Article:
2.1 Experimental setups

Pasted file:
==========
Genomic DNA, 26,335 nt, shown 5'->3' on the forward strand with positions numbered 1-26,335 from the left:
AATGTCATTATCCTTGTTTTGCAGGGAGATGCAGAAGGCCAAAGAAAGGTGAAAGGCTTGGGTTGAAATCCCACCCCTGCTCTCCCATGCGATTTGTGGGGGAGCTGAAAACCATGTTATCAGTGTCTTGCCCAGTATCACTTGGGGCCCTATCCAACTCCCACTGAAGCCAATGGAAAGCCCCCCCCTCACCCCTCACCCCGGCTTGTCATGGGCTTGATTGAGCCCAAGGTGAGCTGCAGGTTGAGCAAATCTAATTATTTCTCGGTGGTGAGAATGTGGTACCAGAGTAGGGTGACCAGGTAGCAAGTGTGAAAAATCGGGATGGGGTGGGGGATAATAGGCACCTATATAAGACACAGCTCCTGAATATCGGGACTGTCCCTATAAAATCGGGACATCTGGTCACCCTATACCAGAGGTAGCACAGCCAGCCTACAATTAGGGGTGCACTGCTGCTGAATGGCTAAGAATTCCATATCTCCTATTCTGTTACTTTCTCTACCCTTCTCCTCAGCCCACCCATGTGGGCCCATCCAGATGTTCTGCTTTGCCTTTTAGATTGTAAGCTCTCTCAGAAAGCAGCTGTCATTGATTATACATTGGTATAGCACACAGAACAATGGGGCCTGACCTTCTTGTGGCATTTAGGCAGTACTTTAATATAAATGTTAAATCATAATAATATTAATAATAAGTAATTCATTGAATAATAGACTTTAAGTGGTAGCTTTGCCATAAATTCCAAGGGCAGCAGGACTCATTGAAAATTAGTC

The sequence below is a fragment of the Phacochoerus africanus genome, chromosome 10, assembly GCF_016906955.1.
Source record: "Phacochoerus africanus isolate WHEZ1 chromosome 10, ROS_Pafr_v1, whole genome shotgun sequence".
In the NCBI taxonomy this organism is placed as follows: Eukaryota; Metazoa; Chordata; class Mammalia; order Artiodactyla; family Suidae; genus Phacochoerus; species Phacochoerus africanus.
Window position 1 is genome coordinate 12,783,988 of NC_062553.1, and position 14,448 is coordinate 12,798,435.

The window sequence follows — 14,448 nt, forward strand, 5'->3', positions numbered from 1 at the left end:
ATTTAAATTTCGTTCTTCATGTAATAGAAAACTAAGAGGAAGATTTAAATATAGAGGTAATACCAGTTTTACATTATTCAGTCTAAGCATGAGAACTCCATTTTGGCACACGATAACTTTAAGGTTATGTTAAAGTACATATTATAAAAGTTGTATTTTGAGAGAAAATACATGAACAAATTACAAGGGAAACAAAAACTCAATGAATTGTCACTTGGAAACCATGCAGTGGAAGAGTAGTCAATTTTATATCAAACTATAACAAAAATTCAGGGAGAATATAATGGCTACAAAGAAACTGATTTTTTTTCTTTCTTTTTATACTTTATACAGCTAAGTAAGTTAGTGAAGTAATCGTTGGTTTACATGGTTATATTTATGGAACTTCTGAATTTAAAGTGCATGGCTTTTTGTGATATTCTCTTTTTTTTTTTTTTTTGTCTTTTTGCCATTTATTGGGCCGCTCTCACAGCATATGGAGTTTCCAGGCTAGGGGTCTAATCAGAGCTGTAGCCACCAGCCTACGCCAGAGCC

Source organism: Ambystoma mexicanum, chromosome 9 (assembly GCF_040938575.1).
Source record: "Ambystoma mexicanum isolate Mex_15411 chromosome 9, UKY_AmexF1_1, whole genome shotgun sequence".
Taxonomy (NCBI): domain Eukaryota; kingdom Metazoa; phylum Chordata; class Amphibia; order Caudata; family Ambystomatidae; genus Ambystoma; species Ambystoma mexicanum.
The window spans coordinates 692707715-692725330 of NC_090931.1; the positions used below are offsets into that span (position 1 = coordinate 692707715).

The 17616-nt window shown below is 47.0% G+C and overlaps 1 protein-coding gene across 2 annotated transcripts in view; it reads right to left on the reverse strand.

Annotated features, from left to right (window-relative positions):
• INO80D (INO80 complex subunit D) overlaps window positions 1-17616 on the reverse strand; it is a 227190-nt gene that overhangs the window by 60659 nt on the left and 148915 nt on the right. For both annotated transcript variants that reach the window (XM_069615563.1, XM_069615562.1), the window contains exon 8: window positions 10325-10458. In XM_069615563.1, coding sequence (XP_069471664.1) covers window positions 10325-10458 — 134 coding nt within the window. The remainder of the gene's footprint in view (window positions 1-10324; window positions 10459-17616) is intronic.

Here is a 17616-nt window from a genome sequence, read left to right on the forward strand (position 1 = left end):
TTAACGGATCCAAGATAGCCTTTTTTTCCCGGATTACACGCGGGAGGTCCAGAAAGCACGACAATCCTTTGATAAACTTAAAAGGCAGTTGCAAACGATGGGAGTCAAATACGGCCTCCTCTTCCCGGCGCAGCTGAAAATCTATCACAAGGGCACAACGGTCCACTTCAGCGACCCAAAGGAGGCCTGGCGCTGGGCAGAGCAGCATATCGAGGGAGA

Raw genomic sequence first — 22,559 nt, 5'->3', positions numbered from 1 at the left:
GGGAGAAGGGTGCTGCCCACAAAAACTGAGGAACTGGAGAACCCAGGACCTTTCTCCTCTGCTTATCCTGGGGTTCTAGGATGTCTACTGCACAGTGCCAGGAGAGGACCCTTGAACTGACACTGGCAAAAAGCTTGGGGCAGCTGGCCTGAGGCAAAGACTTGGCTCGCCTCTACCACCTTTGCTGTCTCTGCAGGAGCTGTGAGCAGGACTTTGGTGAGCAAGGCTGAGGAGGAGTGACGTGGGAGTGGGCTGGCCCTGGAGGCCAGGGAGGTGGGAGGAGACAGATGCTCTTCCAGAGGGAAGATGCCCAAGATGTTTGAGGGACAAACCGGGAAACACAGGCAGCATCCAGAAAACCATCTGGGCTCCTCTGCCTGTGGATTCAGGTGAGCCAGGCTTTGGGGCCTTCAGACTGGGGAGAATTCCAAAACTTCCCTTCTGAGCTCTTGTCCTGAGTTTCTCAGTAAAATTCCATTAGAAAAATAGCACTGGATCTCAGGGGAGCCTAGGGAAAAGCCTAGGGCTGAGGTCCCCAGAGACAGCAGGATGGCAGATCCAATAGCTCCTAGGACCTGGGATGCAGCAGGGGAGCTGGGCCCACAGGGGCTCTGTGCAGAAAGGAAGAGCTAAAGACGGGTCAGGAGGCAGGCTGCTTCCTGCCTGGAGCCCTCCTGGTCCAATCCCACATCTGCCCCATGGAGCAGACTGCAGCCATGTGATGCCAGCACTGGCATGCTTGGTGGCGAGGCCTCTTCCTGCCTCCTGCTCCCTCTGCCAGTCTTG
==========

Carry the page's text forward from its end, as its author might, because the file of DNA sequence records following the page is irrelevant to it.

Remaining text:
Figure 1 shows a schematic diagram of the laser cavity setup. An amplifier used in this experiment was a 1 at. % Nd3+ doped a-cut YVO4 slab with dimensions of 2 mm×5 mm×20 mm. It was transversely-pumped by a TM-polarized 808 nm CW laser diode array. The pump diode output was line-focused onto the pump face of the amplifier, where maximum pump power was 44 W. The laser cavity was composed of a high-reflection flat mirror, EM, for 1064 nm, an output coupler, OC, a quarter-wave plate, QP, a beam expander (×4.5), BE, and two cylindrical lenses, CL1 and CL2 (f=50 mm) in the vertical direction. The BE was used to match spatially the laser mode with the effective aperture of the OC. The cavity length was extended to be 800 mm, so that the effective Fresnel’s number of the cavity was ~2. The OC was an autocloned photonic crystal mirror (Photonic Lattice Inc., LMR-1064) containing an aperture with a diameter of 5 mm . Usually, photonic crystals are composed of periodic structures having a photonic band gap that forbids propagation to a certain frequency of light. This property enables us to control light. The photonic crystal mirror employed here has a concentric structure, as shown in the inset of Fig. 1. Propagation of electric field parallel to the pattern (azimuthally-polarized component) is forbidden at a wavelength of 1064 nm, owing to the photonic band gap, resulting in almost perfect reflection by the mirror. In good contrast, propagation of electric field normal to the structure (radially-polarized component) is allowed, giving almost perfect transmission. The details of the photonic crystal mirror have been described in Ref. . We measured transmittivities of the photonic crystal mirror for azimuthally- and radially-polarized components to be 10 % and 90 %, respectively.